Dr. Mark Regnerus, an associate professor of sociology at the University of Texas, published an interesting and provocative essay in the August edition of Christianity Today entitled, “The Case for Early Marriage.” It’s a thoughtful and challenging piece of work that’s likely to raise the ire on all sides of the ideological and theological spectrum within Christendom. Back in April, Dr. Regnerus lit up the secular blogosphere when he penned a similar column in the online edition of the Washington Post.
Former NFL quarterback Michael Vick is back in the news. After having served 19 months in a federal prison and several months under house arrest for charges related to running a dog fighting ring, the suspended star of the Atlanta Falcons is a free man. But the fate of the 29-year-old Vick’s career rests in the hands of NFL commissioner Roger Goodell. When asked last week how he planned to rule, Goodell was non-committal. The two men met last Wednesday to discuss the possibility of reinstatement.
Guess who started Twittering?
I realize some will say I’ve gone over to the Dark Side (see Confessions of a non-Twitterite in Boundless). Nevertheless, for better or worse I’ve decided to give Twitter a try—at least for now. If you’re unfamiliar with the social networking service known as Twitter, here’s the skinny.
At the age of 30, Jack Dorsey, a software designer in St. Louis, had a desire to know what his friends were doing throughout the day without necessarily calling or emailing each of them.
In my last post I spent some time talking about the 40th anniversary of the first lunar landing. I just came across a terrific advertisement crafted by the organization called CatholicVote.com.
I love the creative way they cast the pro-life message in light of a man walking on the moon. We applaud these good folks with whom we share our devotion for the defense and celebration of life.
Click here to enjoy the brief yet powerful video, and consider sharing it with a friend.
I’ve enjoyed the coverage these last few days revolving around the 40th anniversary of men landing and walking on the moon. If you’re in your mid-40’s, I suspect you can recall something about that special week in the otherwise tumultuous summer of 1969. You might even remember where you were when those famous words of Neil Armstrong echoed back to earth: “That’s one small step for man,” he said slowly and deliberately, “one giant leap for mankind.”
What a wave of nostalgia swept over Jean and me as we watched those grainy images again, this time with our own boys by our side.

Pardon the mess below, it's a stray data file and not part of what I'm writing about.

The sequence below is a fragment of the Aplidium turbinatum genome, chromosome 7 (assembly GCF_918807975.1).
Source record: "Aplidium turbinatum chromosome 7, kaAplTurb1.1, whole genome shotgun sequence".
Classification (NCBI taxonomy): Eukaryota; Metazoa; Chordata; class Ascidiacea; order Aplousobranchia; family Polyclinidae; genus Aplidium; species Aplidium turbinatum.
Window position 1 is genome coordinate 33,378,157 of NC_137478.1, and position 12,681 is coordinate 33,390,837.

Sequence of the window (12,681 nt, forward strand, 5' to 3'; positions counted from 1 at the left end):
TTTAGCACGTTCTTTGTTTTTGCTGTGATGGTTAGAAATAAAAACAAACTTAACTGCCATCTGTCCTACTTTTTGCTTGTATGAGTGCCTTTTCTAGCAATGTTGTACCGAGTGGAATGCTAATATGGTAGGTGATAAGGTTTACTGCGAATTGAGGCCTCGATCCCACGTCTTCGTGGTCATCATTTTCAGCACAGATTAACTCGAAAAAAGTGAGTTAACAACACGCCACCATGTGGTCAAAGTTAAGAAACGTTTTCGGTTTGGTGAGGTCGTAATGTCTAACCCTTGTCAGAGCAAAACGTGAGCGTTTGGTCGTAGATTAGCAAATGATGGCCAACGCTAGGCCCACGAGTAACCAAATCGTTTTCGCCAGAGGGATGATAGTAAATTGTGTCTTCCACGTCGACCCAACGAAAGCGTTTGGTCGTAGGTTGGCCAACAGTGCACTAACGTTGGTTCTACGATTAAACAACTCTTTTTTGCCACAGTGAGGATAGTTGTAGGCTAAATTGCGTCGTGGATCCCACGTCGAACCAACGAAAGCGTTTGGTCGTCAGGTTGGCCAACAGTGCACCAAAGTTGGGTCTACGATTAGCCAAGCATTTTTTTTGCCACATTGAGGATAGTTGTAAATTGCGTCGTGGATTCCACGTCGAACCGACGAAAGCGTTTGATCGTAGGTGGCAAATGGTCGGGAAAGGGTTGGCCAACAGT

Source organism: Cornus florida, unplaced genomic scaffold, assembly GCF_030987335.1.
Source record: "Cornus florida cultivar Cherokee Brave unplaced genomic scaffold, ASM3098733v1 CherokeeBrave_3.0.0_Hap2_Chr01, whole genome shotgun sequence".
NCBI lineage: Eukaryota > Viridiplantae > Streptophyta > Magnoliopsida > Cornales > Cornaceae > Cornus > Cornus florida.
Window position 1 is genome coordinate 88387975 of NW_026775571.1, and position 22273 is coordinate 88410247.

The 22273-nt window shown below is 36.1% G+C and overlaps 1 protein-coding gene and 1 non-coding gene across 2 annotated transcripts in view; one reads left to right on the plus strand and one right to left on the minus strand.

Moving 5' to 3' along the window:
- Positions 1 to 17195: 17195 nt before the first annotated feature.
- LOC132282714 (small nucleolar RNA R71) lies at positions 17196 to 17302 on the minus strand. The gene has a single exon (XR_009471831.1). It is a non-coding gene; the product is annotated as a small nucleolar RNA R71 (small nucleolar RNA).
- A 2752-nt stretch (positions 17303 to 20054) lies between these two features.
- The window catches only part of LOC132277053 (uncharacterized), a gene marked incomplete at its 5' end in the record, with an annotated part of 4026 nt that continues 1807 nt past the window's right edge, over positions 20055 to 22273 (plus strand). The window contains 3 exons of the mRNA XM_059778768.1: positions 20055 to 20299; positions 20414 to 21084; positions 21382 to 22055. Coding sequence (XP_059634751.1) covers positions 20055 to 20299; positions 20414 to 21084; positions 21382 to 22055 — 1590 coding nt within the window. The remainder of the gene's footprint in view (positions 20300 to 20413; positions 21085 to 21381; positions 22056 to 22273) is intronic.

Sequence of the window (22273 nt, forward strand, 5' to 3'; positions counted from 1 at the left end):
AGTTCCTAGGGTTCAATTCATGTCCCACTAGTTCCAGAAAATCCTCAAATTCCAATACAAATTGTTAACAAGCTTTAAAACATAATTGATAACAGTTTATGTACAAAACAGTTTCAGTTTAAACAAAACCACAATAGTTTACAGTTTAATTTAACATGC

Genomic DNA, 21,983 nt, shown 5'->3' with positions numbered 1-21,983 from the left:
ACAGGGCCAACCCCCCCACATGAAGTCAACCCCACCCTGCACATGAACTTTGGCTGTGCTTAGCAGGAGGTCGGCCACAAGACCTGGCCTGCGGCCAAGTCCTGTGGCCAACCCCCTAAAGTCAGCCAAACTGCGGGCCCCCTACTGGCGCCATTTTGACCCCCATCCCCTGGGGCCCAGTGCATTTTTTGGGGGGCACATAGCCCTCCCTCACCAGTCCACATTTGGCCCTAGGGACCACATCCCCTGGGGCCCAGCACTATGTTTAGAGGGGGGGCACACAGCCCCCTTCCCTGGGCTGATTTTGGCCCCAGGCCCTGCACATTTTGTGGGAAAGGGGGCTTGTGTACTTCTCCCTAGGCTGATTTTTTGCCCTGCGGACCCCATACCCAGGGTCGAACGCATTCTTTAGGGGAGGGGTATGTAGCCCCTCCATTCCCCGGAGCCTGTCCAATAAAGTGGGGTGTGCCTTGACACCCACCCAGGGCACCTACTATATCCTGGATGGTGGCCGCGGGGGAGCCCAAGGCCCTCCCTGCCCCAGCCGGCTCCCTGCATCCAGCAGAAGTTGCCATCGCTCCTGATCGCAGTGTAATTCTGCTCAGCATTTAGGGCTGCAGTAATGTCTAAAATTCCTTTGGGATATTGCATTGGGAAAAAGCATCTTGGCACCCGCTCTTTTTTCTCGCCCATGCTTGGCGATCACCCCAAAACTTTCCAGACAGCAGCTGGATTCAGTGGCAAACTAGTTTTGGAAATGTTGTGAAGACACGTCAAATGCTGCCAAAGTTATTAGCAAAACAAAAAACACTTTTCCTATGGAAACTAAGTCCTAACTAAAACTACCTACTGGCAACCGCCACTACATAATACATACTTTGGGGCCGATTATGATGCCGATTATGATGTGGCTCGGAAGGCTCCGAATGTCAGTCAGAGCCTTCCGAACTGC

About two decades ago, Dr. Dobson shared a dilemma regarding the number of visitors visiting our offices with Ed and Elsa Prince, friends of Focus on the Family. While Dr. Dobson was delighted that so many constituents wanted to touch base with us in person, it was somewhat difficult to get work done. After all, we had no formal space in which to properly greet these guests.
Ed and Elsa Prince were thoughtful and kind enough to suggest they would like to help with that problem by building a Visitor Center and bookstore on our Colorado Springs campus, a place where guests could come and experience firsthand the Focus story.
In Russia, it’s called “baking pancakes”, in Poland, “letting the ducks out,” in Ireland, “skiffing” and in the Ukraine it’s known as “letting the frogs out.” But in our house, and I suspect in yours, too, it’s simply called “skipping rocks.”
A few nights ago, after a long day at the office and an hour or so before the sun set behind the mountains, I took our boys, Trent and Troy, over to Monument Lake to teach them the fine art of skimming stones.
Somebody once suggested to me that the majority of successful entrepreneurs usually have two things from their past in common: The loss of a parent at a young age—and a paper route.
I was reminded of that while reading the Wall Street Journal recently. Douglas Belkin’s piece this past Saturday titled, “Superman Birthplace is Restored,” offers some interesting background information on the creation of the famous comic strip-turned television-turned movie character. And it actually has a lot to do with what we’re trying to do here at Focus on the Family.
Every now and again, I’m struck by how relevant the popular author Ken Blanchard’s managerial adages are to family life.
Probably best known for his blockbuster book, The One Minute Manager, the sought-after business guru is regularly reminding his audiences to “Catch people in the act of doing something right.” It’s a tactic I try to employ around the office of Focus on the Family, but it’s not a bad habit for parents to use at home as well.
Former NFL Head Coach Joe Gibbs knows a thing or two about football, having taken the Washington Redskins to the Super Bowl eight times, winning three. Inducted into the Pro Football Hall of Fame, this champion expanded his playing field to include the creation of his own NASCAR team. Driven by the pursuit of excellence, his Joe Gibbs Racing team captured three NASCAR Championships.
Joe stopped by Focus on the Family Monday to record a broadcast in which he tackled a different topic: doing life God’s way.